I got an update this morning that they took him for a second walk and played with him, to wear him out.

He will settle down as long as they keep draining his energy. And as he gets older he will learn how to behave in his down time.

Sweet and gentle

The hershey squirts have passed but last night wasn’t any better at sleeping through the night. Thinking it’s just part of the transition process.

Tiller is a very sweet and gentle collie. Sensitive, which is also typical. He has interest in the kitties, and they are adjusting to him.

Things to work on:

  • He is good on a leash, doesn’t pull, but likes to wander/stand in front of me.
  • His counter surfing and thinking he can take what he wants.
  • Just being in the kitchen in general. My kitchen is very small and I am tripping over him as he wants to be right there.
  • He seems to be house broken, but when left in the downstairs kennel when I’m at work, he does do his business in there.
  • Distraction when he barks. He barks a lot.

We started out in the crate in my bedroom last night, but at some point in the wee hours I left him loose with the gate at the door, so he was confined to my room. He laid inside the open crate for the most part.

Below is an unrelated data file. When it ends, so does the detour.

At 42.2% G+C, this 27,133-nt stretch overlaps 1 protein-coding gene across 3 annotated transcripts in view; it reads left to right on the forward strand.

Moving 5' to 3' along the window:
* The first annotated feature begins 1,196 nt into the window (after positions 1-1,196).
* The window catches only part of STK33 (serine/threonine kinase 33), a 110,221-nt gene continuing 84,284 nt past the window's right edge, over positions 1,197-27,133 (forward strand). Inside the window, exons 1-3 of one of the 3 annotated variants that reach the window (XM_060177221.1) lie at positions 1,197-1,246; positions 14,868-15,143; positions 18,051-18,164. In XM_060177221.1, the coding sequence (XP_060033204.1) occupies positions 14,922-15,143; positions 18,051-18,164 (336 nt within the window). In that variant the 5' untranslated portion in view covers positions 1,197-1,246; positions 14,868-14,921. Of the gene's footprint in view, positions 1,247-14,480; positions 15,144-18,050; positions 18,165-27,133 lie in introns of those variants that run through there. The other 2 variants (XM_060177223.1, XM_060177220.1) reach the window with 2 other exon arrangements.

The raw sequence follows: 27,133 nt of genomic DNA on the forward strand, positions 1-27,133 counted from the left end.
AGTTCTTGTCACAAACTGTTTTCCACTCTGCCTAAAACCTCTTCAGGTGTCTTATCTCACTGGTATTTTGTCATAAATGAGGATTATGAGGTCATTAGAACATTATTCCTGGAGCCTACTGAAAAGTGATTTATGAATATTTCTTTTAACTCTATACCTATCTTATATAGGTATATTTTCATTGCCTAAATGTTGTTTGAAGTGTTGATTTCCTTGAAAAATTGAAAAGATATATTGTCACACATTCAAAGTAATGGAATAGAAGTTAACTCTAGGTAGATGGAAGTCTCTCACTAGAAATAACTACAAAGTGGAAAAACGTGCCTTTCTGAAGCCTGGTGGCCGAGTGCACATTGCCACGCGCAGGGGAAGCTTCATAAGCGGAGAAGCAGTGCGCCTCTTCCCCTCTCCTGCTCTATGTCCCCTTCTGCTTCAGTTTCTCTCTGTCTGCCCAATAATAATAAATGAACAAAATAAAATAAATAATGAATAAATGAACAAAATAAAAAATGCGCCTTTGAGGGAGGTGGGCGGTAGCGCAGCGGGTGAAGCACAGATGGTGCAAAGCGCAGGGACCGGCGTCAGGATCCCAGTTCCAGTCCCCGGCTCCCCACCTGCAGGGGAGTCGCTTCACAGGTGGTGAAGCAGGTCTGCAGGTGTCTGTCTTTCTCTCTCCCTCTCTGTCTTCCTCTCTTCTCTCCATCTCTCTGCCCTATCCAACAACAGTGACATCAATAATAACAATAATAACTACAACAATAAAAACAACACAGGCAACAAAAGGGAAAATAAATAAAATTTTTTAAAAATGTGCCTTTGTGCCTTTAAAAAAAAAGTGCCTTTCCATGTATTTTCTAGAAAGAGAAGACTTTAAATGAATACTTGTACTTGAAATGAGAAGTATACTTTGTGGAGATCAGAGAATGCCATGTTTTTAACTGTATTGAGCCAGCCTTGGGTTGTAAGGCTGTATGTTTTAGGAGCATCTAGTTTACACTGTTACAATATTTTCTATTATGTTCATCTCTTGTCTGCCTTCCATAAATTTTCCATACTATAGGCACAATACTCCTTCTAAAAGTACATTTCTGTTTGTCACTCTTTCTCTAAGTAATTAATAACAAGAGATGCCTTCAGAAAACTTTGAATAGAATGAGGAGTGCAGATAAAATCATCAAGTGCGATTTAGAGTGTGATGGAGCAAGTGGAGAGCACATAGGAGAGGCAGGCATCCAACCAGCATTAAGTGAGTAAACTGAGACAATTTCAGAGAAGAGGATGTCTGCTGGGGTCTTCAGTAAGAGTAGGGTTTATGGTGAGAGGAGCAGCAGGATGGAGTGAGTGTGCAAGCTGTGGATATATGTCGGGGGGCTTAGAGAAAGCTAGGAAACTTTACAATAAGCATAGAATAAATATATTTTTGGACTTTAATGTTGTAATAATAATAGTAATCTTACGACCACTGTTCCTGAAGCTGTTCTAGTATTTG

He seems to be scratching at his ears a lot. Don’t know if it’s a boredom thing, or if there is something deep down, as his ears are clear. When I get his chip I’ll have the vet look at them.

Tiller has arrived

Tiller meets Rodgers

Foster #29. Tiller is a blue merle rough coated male, about six months old. Very sweet, but needs a lot of work with manners. He knows ‘sit’ and is now learning ‘down’. He counter surfs as soon as I leave the kitchen. Will try to take food right out of my hand.

He’s thin and his coat is dry, but once his coat matures it promises to be long and thick. He has those really long outer hairs sticking out of the puppy fuzz.

We had a rough first night. I came home from work to lots of poop in the basement enclosure. Got that cleaned up and decided I would crate him overnight. He does appear to be crate-trained as he went right in and laid down. We were then up every couple hours with a serious case of diarrhea. While he seems to ride well in the car, I’m guessing travel day took its toll on his body.

I think it’s calming down now, though. We’ll see how the rest of the day plays out. I work again, so he will go back downstairs.